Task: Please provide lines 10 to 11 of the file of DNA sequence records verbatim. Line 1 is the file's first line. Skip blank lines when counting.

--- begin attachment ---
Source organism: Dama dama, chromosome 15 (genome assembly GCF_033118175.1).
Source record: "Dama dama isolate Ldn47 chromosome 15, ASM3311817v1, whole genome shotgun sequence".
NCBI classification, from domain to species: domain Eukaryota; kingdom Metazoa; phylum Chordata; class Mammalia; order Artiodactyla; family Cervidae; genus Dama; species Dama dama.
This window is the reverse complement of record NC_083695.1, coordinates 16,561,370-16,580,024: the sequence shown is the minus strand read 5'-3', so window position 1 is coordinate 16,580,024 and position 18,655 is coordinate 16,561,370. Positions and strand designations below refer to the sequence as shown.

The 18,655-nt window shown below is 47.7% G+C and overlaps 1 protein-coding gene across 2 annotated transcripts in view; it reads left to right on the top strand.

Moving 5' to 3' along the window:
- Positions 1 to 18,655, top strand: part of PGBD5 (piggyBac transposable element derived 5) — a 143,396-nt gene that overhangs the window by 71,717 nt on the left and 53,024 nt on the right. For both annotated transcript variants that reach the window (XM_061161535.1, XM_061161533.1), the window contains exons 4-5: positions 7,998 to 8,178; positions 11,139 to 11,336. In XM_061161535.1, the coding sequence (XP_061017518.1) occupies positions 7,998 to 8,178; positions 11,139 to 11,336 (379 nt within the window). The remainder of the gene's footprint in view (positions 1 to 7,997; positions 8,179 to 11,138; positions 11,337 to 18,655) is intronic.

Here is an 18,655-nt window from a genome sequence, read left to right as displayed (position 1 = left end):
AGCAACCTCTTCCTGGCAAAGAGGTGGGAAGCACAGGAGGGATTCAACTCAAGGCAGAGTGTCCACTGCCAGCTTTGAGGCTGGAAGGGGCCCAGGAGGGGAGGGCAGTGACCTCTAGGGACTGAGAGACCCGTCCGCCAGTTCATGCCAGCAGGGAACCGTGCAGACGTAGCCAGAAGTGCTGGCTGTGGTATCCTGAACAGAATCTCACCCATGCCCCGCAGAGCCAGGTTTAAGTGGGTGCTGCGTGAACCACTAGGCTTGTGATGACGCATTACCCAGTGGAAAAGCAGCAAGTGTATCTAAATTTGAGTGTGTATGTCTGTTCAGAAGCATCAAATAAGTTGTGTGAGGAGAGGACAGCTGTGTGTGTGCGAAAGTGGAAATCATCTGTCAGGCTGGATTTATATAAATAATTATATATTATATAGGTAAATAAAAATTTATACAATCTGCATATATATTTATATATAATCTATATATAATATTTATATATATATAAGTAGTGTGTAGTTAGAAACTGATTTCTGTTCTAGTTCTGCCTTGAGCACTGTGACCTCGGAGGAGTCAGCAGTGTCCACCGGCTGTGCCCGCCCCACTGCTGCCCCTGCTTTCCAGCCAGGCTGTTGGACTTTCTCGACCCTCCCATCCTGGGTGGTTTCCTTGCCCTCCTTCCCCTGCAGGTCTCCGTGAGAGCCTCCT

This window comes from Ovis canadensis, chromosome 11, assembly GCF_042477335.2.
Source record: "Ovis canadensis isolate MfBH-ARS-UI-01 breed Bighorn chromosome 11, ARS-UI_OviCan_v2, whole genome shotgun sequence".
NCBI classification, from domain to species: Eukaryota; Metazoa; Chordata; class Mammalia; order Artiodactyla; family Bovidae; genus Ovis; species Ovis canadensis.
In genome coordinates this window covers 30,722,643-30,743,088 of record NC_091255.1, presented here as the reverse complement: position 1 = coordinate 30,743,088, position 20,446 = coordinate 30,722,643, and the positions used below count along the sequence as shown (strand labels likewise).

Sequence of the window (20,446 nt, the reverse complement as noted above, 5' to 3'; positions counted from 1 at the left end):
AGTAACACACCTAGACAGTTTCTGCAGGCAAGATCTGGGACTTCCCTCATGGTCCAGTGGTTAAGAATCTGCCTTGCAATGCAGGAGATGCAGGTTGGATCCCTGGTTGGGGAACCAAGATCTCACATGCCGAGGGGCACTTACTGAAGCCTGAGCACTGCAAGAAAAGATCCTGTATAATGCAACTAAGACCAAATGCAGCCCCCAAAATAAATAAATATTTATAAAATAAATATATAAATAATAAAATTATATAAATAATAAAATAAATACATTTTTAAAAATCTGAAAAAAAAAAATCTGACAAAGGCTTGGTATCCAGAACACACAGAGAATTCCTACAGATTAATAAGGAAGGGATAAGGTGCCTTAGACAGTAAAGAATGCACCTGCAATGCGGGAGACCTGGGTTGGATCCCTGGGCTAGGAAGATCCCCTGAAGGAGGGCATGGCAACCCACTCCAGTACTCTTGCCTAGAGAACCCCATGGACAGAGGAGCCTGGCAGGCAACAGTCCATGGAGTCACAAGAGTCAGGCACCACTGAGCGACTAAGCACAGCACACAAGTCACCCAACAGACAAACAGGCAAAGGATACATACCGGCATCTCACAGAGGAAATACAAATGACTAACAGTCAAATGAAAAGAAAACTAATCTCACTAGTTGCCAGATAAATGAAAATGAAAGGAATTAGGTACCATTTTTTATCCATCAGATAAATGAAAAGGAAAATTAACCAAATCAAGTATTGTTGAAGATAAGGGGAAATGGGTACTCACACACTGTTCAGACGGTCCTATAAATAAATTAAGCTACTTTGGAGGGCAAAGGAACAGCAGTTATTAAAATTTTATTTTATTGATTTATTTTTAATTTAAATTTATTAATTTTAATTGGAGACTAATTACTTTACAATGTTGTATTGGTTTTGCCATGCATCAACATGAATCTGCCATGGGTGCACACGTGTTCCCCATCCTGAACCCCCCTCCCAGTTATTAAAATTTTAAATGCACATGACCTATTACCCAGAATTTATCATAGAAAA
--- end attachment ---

This window comes from Ovis canadensis, chromosome 11, assembly GCF_042477335.2.
Source record: "Ovis canadensis isolate MfBH-ARS-UI-01 breed Bighorn chromosome 11, ARS-UI_OviCan_v2, whole genome shotgun sequence".